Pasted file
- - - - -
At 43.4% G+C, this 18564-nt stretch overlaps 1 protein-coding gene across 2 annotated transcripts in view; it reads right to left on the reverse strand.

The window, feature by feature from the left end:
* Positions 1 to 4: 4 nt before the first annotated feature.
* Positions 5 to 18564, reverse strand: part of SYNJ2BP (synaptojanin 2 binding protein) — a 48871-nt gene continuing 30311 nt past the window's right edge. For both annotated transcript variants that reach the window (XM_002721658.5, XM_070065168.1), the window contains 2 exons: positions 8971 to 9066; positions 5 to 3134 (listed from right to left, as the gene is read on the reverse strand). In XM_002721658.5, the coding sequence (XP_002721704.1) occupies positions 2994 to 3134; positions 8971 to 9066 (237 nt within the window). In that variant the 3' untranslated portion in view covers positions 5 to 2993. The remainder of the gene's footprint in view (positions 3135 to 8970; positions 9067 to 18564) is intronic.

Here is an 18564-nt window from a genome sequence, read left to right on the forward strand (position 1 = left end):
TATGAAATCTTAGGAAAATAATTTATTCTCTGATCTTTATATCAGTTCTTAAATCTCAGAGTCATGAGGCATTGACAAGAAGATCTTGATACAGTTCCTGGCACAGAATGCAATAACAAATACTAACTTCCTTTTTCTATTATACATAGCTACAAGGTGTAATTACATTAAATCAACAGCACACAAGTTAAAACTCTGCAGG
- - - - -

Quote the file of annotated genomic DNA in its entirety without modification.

At 43.4% G+C, this 18564-nt stretch overlaps 1 protein-coding gene across 2 annotated transcripts in view; it reads right to left on the reverse strand.

The window, feature by feature from the left end:
* Positions 1 to 4: 4 nt before the first annotated feature.
* Positions 5 to 18564, reverse strand: part of SYNJ2BP (synaptojanin 2 binding protein) — a 48871-nt gene continuing 30311 nt past the window's right edge. For both annotated transcript variants that reach the window (XM_002721658.5, XM_070065168.1), the window contains 2 exons: positions 8971 to 9066; positions 5 to 3134 (listed from right to left, as the gene is read on the reverse strand). In XM_002721658.5, the coding sequence (XP_002721704.1) occupies positions 2994 to 3134; positions 8971 to 9066 (237 nt within the window). In that variant the 3' untranslated portion in view covers positions 5 to 2993. The remainder of the gene's footprint in view (positions 3135 to 8970; positions 9067 to 18564) is intronic.

Here is an 18564-nt window from a genome sequence, read left to right on the forward strand (position 1 = left end):
TATGAAATCTTAGGAAAATAATTTATTCTCTGATCTTTATATCAGTTCTTAAATCTCAGAGTCATGAGGCATTGACAAGAAGATCTTGATACAGTTCCTGGCACAGAATGCAATAACAAATACTAACTTCCTTTTTCTATTATACATAGCTACAAGGTGTAATTACATTAAATCAACAGCACACAAGTTAAAACTCTGCAGG